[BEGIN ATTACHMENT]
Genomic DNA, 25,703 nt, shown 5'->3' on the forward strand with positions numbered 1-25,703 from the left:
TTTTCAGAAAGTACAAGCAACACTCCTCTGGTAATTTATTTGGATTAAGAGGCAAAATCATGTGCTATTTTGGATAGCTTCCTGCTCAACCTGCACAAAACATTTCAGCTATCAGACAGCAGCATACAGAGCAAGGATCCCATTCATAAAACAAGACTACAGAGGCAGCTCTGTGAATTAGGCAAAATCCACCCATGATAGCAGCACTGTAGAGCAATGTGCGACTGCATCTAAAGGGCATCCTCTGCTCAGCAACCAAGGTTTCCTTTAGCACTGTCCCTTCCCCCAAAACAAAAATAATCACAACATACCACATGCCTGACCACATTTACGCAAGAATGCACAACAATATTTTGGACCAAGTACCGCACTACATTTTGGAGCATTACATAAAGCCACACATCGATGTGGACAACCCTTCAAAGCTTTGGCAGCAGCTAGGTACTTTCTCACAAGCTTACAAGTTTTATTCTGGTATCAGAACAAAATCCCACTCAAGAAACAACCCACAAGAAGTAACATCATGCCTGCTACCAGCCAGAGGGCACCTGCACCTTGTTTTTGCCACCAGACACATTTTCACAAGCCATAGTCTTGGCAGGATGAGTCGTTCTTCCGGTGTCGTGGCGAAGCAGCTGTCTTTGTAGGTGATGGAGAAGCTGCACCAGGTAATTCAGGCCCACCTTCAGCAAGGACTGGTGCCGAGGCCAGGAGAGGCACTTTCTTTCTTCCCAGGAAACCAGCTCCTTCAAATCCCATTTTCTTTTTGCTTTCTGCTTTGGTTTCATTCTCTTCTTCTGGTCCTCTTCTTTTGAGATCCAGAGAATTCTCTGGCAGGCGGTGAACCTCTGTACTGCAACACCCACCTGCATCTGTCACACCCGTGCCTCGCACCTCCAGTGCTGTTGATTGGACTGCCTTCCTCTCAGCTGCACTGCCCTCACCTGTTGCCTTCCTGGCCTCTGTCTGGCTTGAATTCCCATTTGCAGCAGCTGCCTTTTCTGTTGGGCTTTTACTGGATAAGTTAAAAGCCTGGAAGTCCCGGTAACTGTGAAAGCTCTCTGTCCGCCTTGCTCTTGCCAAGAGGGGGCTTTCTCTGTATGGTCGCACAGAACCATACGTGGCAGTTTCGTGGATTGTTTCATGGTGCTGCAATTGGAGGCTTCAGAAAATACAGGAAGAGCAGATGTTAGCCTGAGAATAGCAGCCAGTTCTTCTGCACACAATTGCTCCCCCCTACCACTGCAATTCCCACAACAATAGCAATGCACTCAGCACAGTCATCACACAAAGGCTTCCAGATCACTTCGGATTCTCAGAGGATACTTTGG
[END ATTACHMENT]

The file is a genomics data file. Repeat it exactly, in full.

Genomic DNA, 25,703 nt, shown 5'->3' on the forward strand with positions numbered 1-25,703 from the left:
TTTTCAGAAAGTACAAGCAACACTCCTCTGGTAATTTATTTGGATTAAGAGGCAAAATCATGTGCTATTTTGGATAGCTTCCTGCTCAACCTGCACAAAACATTTCAGCTATCAGACAGCAGCATACAGAGCAAGGATCCCATTCATAAAACAAGACTACAGAGGCAGCTCTGTGAATTAGGCAAAATCCACCCATGATAGCAGCACTGTAGAGCAATGTGCGACTGCATCTAAAGGGCATCCTCTGCTCAGCAACCAAGGTTTCCTTTAGCACTGTCCCTTCCCCCAAAACAAAAATAATCACAACATACCACATGCCTGACCACATTTACGCAAGAATGCACAACAATATTTTGGACCAAGTACCGCACTACATTTTGGAGCATTACATAAAGCCACACATCGATGTGGACAACCCTTCAAAGCTTTGGCAGCAGCTAGGTACTTTCTCACAAGCTTACAAGTTTTATTCTGGTATCAGAACAAAATCCCACTCAAGAAACAACCCACAAGAAGTAACATCATGCCTGCTACCAGCCAGAGGGCACCTGCACCTTGTTTTTGCCACCAGACACATTTTCACAAGCCATAGTCTTGGCAGGATGAGTCGTTCTTCCGGTGTCGTGGCGAAGCAGCTGTCTTTGTAGGTGATGGAGAAGCTGCACCAGGTAATTCAGGCCCACCTTCAGCAAGGACTGGTGCCGAGGCCAGGAGAGGCACTTTCTTTCTTCCCAGGAAACCAGCTCCTTCAAATCCCATTTTCTTTTTGCTTTCTGCTTTGGTTTCATTCTCTTCTTCTGGTCCTCTTCTTTTGAGATCCAGAGAATTCTCTGGCAGGCGGTGAACCTCTGTACTGCAACACCCACCTGCATCTGTCACACCCGTGCCTCGCACCTCCAGTGCTGTTGATTGGACTGCCTTCCTCTCAGCTGCACTGCCCTCACCTGTTGCCTTCCTGGCCTCTGTCTGGCTTGAATTCCCATTTGCAGCAGCTGCCTTTTCTGTTGGGCTTTTACTGGATAAGTTAAAAGCCTGGAAGTCCCGGTAACTGTGAAAGCTCTCTGTCCGCCTTGCTCTTGCCAAGAGGGGGCTTTCTCTGTATGGTCGCACAGAACCATACGTGGCAGTTTCGTGGATTGTTTCATGGTGCTGCAATTGGAGGCTTCAGAAAATACAGGAAGAGCAGATGTTAGCCTGAGAATAGCAGCCAGTTCTTCTGCACACAATTGCTCCCCCCTACCACTGCAATTCCCACAACAATAGCAATGCACTCAGCACAGTCATCACACAAAGGCTTCCAGATCACTTCGGATTCTCAGAGGATACTTTGG